Read the stanza below from Lewis Carroll’s poem Jabberwocky and choose the parts of speech categorization that most likely fits the gibberish words from the poem. ‘Twas brillig, and the slithy...

Read the stanza below from Lewis Carroll’s poem Jabberwocky and choose the parts of speech categorization that most likely fits the gibberish words from the poem.

‘Twas brillig, and the slithy toves
Did gyre and gimble in the wabe:
All mimsy were the borogoves,
And the mome raths outgrabe.

a. Gyre, gimble, and borogoves are likely verbs.
b. Brillig, raths, and wabe are likely verbs.
c. Mimsy, slithy, and mome are likely adjectives.
d. Brillig, borogoves, mimsy and slithy are likely nouns.

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amarang9's profile pic

amarang9 | College Teacher | (Level 2) Educator Emeritus

Posted on

Gyre and gimble are used as verbs. Gyre means to scratch or circle and gimble means to bore holes; both are used as verbs. These definitions come from Lewis Carroll's glossary. However, borogroves are supposedly parrots, so the word is a noun and (A) is incorrect.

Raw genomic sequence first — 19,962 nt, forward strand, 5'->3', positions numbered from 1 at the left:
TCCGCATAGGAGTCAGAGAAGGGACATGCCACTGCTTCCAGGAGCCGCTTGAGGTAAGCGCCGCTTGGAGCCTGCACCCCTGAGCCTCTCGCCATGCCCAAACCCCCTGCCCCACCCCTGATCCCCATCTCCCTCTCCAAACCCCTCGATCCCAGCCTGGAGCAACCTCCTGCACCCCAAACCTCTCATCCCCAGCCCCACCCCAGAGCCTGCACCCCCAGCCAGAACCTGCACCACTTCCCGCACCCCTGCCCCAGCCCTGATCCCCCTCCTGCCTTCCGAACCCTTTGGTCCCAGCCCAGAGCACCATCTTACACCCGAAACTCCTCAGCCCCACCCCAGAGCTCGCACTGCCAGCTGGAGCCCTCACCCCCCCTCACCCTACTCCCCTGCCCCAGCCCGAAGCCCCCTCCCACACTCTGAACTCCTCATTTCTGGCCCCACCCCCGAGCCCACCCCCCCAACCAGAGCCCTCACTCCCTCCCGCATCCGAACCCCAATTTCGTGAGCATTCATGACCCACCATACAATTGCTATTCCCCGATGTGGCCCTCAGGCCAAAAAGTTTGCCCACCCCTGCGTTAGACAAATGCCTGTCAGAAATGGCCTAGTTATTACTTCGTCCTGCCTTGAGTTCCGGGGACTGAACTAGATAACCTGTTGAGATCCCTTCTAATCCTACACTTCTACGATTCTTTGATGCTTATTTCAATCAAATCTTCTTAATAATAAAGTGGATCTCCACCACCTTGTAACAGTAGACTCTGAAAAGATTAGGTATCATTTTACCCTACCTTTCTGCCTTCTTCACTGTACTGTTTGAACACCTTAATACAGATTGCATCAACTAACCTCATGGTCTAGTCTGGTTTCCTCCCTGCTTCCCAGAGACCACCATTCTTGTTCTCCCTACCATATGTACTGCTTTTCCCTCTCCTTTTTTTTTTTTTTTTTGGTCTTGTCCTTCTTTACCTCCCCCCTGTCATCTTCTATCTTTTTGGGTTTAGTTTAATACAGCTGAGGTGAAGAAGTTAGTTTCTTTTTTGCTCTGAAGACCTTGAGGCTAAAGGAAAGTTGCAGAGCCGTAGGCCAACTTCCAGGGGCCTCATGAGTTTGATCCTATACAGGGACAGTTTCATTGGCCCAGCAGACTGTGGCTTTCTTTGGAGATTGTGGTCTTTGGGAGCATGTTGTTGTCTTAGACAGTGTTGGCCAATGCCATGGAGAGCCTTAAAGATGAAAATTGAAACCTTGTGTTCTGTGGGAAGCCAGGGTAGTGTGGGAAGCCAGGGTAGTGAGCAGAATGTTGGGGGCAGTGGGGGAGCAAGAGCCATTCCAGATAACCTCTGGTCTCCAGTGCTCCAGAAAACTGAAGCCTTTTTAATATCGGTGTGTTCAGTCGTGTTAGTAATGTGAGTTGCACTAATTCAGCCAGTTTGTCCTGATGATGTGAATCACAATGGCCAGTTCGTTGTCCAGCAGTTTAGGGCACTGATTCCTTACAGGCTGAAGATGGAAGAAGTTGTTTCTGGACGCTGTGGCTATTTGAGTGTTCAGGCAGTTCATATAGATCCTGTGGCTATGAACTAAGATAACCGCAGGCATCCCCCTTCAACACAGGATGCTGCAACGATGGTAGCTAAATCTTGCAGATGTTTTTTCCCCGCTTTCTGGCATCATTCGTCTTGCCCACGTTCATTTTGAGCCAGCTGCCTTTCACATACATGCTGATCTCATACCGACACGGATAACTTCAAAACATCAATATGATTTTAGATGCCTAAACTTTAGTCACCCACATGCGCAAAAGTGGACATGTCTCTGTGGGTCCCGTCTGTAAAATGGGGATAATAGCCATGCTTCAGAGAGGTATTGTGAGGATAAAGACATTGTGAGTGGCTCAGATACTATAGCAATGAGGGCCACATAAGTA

Raths are turtles, a noun. Wabe is the side of a hill (the "way before" side of the hill), also a noun. And brillig is also a noun meaning a time in the evening when broiling and grilling are done (around dinner time). So (B) is also incorrect. 

Mimsy means miserable or unhappy (presumably a combination of flimsy and miserable). Slithy is a combination of slimy and lithe, lithe meaning thin and flexible. Mome means solemn. Each of these three gibberish words are used as adjectives, so (C) is correct. 

In (D), brillig and borogroves are used as nouns but slithy and mimsy are adjectives so (D) is incorrect. 

Sources:
user3780031's profile pic

user3780031 | eNotes Newbie

Posted on

When one uses the definitions for parts of speech, one can determine what each word is by definition. For example, wabe is the object of the preposition in, so it has to be a noun since no other part of speech is the object of a preposition with the exception of a objective case pronoun.  It cannot be a verb.  It is interesting to examine this poem in light of the definitions. 

lkennedylkennedy's profile picture

lkennedylkennedy | eNotes Newbie

Posted on

c

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